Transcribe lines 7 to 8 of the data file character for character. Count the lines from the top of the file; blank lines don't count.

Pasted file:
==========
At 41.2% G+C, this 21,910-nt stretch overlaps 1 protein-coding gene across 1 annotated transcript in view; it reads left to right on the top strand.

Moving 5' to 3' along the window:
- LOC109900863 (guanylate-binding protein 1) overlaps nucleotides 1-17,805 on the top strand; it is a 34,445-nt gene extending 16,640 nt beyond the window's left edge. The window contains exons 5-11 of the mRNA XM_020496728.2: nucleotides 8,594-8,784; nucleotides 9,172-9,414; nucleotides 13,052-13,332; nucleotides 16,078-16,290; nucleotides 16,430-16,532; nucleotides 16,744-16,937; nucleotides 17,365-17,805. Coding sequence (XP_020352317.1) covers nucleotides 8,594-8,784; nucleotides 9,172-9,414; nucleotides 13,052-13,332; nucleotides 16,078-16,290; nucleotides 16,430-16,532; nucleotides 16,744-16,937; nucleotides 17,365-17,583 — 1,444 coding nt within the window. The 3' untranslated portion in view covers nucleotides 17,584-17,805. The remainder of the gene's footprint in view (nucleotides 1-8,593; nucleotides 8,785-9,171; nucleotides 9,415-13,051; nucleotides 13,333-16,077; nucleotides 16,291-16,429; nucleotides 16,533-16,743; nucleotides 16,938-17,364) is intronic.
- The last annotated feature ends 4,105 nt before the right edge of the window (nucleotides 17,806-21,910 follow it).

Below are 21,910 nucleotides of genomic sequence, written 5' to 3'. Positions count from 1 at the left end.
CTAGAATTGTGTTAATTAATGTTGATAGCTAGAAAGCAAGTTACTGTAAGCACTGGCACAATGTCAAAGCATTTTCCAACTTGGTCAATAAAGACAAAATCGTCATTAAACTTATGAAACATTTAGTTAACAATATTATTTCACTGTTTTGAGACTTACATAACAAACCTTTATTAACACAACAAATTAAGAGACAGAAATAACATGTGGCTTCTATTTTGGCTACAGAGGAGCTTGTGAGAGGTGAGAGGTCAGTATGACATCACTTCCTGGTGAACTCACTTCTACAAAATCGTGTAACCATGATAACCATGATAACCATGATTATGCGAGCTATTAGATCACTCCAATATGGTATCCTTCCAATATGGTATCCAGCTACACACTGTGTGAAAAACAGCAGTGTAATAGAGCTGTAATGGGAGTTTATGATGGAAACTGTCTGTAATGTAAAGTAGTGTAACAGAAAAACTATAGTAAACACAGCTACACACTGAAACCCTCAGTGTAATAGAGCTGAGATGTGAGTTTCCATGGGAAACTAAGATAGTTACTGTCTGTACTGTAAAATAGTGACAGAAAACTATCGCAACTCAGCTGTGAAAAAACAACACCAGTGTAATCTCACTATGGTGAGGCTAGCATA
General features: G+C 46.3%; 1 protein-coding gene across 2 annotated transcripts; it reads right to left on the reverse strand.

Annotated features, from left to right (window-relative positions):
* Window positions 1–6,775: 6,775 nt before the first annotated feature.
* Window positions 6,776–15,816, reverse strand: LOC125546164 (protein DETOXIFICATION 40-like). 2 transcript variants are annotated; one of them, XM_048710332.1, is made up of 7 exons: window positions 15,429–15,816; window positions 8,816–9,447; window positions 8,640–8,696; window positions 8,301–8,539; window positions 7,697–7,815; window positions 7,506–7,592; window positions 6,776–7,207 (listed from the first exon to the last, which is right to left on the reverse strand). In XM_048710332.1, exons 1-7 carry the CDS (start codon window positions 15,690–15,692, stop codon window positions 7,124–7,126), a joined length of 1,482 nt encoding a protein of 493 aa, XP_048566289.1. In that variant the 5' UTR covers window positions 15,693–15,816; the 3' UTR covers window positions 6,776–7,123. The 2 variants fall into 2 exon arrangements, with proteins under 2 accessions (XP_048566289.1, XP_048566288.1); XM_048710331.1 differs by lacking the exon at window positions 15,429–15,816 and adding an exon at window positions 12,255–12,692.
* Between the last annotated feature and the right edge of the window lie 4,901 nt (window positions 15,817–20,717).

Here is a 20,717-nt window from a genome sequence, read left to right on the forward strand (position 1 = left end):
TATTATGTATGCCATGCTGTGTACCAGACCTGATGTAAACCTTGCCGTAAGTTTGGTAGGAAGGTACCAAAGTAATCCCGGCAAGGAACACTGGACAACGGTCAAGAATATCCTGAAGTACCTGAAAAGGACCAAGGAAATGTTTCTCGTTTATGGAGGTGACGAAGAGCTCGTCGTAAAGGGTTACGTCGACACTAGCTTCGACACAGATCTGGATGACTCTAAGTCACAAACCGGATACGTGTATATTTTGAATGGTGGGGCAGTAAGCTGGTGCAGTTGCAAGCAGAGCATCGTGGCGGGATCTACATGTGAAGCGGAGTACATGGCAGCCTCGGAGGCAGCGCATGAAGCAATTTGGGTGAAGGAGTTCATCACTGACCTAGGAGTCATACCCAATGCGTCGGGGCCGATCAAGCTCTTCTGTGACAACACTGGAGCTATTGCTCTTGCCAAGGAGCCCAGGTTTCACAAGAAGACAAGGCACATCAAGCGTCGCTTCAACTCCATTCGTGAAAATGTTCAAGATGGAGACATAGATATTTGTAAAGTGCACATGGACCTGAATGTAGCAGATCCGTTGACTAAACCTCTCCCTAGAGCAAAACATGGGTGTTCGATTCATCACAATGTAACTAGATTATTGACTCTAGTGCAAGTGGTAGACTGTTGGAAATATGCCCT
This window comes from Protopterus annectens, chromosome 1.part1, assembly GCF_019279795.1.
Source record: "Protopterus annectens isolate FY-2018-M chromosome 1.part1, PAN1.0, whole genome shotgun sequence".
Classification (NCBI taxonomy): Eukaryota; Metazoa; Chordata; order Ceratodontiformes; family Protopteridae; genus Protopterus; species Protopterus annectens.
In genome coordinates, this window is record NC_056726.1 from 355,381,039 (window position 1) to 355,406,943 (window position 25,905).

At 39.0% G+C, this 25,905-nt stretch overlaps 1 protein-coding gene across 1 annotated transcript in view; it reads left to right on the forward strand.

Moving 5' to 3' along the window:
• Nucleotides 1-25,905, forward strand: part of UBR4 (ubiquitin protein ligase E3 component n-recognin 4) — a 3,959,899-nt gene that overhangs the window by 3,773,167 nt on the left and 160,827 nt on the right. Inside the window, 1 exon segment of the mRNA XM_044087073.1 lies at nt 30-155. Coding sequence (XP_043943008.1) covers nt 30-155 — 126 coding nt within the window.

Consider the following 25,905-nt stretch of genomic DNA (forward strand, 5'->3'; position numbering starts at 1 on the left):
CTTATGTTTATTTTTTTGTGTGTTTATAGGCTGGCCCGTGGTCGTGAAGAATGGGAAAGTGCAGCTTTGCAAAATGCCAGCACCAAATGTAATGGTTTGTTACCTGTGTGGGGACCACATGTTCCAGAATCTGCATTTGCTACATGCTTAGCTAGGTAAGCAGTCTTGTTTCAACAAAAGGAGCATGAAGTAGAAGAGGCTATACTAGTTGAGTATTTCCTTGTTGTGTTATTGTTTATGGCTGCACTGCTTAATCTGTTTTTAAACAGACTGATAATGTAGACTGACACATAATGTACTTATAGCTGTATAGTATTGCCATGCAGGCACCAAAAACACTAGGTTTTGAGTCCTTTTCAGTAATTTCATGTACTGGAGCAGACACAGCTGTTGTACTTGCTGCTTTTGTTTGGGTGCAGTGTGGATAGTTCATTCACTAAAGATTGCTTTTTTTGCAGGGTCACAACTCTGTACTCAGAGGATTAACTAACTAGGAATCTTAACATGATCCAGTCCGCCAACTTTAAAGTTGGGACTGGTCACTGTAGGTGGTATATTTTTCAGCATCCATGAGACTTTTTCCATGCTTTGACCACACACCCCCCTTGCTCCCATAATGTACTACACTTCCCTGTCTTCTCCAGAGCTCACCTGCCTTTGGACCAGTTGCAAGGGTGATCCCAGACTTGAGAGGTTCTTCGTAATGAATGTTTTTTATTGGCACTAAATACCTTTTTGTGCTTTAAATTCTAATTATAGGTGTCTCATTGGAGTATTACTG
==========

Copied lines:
General features: G+C 46.3%; 1 protein-coding gene across 2 annotated transcripts; it reads right to left on the reverse strand.

Annotated features, from left to right (window-relative positions):